One book describes this as “the poor man’s Leica.” Of course, the same book describes half of the cameras as “the poor man’s [insert either Leica or Contax here].”
This particular camera came from the Ukraine. It appeared on eBay several times over the course of a month, and finally I decided that I couldn’t stand it any longer and purchased it.
|Body, film||Rectangular, 127 film|
|Shutter||Compur leaf shutter|
|Photo quality||Very good with the Tessar lens|
Zeiss Ikon introduced this camera in the early 1930s, and supplied it with either the Novar or Tessar lens. This is just one of a few fixed-lens cameras that featured a collapsible tube, rather than bellows. Certainly, this lens style isn’t unique, although it is uncommon.
Using the “ears” on either side of the lens, twist about five degrees to the left, and the lens pops out and snaps into position. The camera’s two-piece flip-up viewfinder is located on top of the camera and allows for the camera to be held vertically for horizontal shots and horizontally for vertical shots.
Like many of the Zeiss Ikons, much attention was paid to design. The Kolibri is attractive with its sculpted shape. The rounded corners, which look great, can make the camera a bit tougher to hold, because the Moroccan leather is tightly bound to the camera, making for a smooth package.It is a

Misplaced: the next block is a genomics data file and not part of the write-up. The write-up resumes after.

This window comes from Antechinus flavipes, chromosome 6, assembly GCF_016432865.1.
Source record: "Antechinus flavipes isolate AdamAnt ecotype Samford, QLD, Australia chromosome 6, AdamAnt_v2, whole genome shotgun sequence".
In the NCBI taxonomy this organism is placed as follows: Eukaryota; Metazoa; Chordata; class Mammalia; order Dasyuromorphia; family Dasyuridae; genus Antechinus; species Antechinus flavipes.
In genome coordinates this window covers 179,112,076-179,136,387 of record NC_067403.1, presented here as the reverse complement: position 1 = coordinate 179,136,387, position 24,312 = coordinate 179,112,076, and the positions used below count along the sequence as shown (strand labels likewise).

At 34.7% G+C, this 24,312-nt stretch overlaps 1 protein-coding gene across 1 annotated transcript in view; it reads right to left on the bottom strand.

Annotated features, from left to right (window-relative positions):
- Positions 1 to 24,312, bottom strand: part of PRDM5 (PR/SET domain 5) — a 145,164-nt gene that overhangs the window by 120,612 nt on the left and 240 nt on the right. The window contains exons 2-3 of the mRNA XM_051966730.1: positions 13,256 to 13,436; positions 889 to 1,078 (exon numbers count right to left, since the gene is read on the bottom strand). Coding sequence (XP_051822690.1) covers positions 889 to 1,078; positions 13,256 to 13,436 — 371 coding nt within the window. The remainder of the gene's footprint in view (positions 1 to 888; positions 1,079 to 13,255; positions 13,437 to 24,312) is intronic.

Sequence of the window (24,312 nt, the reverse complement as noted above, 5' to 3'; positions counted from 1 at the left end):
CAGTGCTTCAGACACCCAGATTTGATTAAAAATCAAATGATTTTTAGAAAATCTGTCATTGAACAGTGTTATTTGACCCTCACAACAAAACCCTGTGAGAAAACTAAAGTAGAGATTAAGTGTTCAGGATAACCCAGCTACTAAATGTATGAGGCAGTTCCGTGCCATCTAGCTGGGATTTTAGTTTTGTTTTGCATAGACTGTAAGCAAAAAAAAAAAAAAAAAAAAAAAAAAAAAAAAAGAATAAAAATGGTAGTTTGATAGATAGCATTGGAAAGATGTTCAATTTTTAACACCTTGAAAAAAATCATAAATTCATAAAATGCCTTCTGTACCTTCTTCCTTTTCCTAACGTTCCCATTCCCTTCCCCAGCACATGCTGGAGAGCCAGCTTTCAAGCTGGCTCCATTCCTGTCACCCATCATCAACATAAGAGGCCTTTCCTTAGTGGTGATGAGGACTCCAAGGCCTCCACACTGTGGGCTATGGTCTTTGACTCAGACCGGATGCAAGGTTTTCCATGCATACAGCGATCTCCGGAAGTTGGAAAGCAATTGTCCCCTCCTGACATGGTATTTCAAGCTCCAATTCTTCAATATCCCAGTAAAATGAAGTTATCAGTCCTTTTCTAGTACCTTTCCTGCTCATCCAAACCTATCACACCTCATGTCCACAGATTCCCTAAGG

camera that can slip out of your hands, so be careful.
The truth is that I usually seem to have a tough time finding a comfortable way to hold the camera, especially for landscape shots. The viewfinder is the primary impediment, because it’s located on the end of the camera — a nontraditional position.
The camera includes a small post that lets the camera stand upright when placed on a table. Another accessory is a very short cable release, though I’ve not found either it to be useful yet.
The camera takes 16 shots per roll. The Tessar lens is very sharp, just like most Tessars. It’s a very capable camera.
I don’t think of this camera as a “poor man’s Leica.”